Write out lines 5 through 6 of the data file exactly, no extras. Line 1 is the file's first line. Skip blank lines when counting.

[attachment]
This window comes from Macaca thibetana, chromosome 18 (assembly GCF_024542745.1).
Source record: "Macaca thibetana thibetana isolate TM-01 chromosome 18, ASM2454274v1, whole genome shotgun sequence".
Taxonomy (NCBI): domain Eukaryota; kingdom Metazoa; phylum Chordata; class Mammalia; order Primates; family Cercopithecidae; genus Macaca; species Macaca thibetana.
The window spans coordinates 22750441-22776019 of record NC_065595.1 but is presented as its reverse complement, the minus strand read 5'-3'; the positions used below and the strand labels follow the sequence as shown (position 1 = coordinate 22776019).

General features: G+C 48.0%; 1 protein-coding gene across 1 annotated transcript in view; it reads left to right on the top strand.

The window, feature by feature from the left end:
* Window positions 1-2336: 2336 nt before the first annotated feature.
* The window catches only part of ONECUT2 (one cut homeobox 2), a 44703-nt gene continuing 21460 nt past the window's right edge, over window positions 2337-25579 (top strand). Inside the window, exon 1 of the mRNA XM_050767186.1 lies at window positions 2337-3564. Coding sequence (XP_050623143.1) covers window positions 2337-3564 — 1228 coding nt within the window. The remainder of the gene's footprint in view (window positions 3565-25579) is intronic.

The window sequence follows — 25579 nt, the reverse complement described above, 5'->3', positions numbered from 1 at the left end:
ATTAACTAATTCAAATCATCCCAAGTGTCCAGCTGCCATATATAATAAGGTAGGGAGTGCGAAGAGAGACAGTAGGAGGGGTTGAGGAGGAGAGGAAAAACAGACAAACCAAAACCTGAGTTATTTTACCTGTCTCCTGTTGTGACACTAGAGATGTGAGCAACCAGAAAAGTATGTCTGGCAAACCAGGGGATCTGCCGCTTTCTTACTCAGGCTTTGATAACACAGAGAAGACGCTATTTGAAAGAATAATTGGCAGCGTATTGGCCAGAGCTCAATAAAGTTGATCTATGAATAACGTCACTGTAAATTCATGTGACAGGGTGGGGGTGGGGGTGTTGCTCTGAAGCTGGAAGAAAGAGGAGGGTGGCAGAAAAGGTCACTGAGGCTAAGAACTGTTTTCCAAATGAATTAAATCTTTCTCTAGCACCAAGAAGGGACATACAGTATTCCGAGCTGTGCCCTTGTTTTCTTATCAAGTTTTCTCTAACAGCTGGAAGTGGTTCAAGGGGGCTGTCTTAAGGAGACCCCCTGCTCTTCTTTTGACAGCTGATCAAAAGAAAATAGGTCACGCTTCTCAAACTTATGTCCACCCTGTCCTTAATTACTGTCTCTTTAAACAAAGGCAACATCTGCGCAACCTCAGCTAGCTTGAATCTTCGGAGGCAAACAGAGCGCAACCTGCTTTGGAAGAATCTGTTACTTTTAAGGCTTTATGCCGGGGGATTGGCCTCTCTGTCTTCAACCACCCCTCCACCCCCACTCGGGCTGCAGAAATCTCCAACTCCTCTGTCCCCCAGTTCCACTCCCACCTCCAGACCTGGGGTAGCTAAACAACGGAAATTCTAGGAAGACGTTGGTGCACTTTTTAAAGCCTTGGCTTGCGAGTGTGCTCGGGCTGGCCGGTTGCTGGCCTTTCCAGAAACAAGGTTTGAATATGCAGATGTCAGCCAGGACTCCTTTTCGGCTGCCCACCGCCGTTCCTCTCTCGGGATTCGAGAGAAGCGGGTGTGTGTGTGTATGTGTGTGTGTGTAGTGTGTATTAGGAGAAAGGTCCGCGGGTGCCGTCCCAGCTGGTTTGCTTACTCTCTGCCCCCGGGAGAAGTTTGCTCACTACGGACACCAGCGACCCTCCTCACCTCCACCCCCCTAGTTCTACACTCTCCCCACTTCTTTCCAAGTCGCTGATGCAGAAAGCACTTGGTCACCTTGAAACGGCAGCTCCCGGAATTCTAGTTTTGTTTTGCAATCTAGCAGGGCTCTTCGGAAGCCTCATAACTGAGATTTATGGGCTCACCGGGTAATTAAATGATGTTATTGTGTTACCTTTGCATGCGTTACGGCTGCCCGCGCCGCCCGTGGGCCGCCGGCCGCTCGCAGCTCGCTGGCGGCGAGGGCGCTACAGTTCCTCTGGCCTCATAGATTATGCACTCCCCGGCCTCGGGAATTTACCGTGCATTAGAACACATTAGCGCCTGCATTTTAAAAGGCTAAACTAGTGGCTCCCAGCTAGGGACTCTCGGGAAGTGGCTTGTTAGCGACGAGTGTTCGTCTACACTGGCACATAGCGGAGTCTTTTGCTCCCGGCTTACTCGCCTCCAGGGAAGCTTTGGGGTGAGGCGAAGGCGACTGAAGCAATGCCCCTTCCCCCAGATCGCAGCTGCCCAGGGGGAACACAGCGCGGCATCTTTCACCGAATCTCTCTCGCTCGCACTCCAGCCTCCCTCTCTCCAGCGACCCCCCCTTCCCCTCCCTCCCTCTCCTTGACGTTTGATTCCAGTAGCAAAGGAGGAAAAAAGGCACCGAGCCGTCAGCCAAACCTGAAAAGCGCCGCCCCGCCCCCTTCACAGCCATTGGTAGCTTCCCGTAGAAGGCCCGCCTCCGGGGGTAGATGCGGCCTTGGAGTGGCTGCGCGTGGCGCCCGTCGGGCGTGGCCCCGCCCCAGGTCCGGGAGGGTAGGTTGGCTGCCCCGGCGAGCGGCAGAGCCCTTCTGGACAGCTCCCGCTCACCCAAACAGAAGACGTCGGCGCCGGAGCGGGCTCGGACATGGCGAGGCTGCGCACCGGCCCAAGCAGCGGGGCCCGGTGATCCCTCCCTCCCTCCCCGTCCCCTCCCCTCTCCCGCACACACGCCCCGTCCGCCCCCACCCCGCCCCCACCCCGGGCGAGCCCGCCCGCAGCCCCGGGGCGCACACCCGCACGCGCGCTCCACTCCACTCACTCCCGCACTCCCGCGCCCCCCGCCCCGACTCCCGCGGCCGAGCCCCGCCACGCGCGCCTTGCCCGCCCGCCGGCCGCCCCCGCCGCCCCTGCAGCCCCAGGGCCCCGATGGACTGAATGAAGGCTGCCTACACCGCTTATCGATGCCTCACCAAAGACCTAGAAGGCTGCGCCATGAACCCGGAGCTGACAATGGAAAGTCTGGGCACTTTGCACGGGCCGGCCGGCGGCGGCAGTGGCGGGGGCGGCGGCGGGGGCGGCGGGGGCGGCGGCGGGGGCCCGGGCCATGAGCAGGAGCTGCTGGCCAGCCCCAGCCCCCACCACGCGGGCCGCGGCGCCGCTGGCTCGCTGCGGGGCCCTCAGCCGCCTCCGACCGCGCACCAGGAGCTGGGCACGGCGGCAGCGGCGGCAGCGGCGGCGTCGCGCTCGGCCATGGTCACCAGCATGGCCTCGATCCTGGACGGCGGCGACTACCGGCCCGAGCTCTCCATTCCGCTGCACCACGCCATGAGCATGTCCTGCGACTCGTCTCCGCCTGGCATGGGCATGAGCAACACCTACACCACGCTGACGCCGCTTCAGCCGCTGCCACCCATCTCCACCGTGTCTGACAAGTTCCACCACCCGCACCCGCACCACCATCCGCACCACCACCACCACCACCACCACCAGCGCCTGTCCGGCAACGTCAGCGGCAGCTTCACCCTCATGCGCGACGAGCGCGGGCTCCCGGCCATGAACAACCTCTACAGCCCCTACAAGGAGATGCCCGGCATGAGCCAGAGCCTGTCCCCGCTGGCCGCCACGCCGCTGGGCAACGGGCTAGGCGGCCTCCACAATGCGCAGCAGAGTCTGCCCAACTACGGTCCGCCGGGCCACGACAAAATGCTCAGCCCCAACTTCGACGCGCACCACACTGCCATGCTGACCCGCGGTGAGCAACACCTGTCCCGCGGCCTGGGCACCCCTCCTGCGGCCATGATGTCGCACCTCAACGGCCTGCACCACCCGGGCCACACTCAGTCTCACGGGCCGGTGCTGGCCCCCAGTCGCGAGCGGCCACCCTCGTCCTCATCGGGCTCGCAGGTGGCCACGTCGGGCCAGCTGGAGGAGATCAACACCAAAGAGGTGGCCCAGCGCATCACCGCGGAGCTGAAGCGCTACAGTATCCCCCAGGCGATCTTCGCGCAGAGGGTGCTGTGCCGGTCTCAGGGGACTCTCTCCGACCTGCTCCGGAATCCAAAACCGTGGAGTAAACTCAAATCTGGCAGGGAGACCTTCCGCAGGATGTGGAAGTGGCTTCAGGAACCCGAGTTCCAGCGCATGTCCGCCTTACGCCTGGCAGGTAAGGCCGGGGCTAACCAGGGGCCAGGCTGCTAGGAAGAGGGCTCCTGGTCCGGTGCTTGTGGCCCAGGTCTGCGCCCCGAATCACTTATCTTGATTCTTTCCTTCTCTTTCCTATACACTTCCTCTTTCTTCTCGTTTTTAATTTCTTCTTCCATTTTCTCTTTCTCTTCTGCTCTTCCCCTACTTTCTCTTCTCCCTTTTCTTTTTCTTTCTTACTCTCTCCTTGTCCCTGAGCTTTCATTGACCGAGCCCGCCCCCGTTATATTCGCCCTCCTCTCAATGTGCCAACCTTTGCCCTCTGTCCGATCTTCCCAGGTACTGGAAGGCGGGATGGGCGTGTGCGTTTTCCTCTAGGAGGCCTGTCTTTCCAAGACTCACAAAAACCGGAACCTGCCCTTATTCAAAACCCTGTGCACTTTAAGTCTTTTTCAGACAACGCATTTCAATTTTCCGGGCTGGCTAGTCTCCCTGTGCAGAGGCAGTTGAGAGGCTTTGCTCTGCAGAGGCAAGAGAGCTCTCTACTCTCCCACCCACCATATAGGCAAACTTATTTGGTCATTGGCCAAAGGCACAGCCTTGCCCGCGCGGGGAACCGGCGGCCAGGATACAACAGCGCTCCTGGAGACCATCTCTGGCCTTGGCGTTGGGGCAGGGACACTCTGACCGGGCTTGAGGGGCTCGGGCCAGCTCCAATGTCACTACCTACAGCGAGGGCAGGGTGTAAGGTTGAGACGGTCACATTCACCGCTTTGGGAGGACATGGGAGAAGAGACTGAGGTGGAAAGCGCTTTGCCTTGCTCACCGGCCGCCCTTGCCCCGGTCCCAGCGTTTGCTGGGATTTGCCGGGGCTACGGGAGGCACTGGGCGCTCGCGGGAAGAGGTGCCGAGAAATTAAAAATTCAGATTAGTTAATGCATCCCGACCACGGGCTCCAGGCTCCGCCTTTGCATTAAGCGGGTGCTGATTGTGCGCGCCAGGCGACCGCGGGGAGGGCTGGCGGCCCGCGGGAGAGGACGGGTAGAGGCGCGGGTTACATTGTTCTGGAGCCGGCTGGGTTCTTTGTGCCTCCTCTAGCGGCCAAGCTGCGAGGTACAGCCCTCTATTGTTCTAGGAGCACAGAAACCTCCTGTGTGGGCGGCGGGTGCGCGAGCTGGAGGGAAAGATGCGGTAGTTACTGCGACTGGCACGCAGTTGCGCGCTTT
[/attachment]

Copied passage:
General features: G+C 48.0%; 1 protein-coding gene across 1 annotated transcript in view; it reads left to right on the top strand.

The window, feature by feature from the left end: